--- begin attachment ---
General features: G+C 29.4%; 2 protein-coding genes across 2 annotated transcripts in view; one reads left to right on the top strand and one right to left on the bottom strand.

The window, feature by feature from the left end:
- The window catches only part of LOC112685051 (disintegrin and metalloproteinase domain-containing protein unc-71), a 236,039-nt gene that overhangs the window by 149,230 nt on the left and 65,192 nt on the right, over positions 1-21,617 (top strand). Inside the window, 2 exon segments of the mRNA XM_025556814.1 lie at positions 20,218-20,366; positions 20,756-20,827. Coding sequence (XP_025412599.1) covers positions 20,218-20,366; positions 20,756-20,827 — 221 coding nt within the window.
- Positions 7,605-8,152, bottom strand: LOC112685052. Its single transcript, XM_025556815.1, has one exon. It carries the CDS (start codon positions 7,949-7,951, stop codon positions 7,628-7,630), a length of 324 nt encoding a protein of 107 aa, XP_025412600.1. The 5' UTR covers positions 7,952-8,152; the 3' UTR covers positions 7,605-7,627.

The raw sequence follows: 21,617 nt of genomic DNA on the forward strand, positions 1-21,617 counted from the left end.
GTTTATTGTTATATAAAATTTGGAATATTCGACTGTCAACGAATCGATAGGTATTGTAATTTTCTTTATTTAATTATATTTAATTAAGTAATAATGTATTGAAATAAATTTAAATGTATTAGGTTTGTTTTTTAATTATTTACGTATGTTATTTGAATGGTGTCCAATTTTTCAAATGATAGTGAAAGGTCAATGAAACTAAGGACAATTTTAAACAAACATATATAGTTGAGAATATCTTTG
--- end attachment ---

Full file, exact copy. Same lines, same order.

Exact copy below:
General features: G+C 29.4%; 2 protein-coding genes across 2 annotated transcripts in view; one reads left to right on the top strand and one right to left on the bottom strand.

The window, feature by feature from the left end:
- The window catches only part of LOC112685051 (disintegrin and metalloproteinase domain-containing protein unc-71), a 236,039-nt gene that overhangs the window by 149,230 nt on the left and 65,192 nt on the right, over positions 1-21,617 (top strand). Inside the window, 2 exon segments of the mRNA XM_025556814.1 lie at positions 20,218-20,366; positions 20,756-20,827. Coding sequence (XP_025412599.1) covers positions 20,218-20,366; positions 20,756-20,827 — 221 coding nt within the window.
- Positions 7,605-8,152, bottom strand: LOC112685052. Its single transcript, XM_025556815.1, has one exon. It carries the CDS (start codon positions 7,949-7,951, stop codon positions 7,628-7,630), a length of 324 nt encoding a protein of 107 aa, XP_025412600.1. The 5' UTR covers positions 7,952-8,152; the 3' UTR covers positions 7,605-7,627.

The raw sequence follows: 21,617 nt of genomic DNA on the forward strand, positions 1-21,617 counted from the left end.
GTTTATTGTTATATAAAATTTGGAATATTCGACTGTCAACGAATCGATAGGTATTGTAATTTTCTTTATTTAATTATATTTAATTAAGTAATAATGTATTGAAATAAATTTAAATGTATTAGGTTTGTTTTTTAATTATTTACGTATGTTATTTGAATGGTGTCCAATTTTTCAAATGATAGTGAAAGGTCAATGAAACTAAGGACAATTTTAAACAAACATATATAGTTGAGAATATCTTTG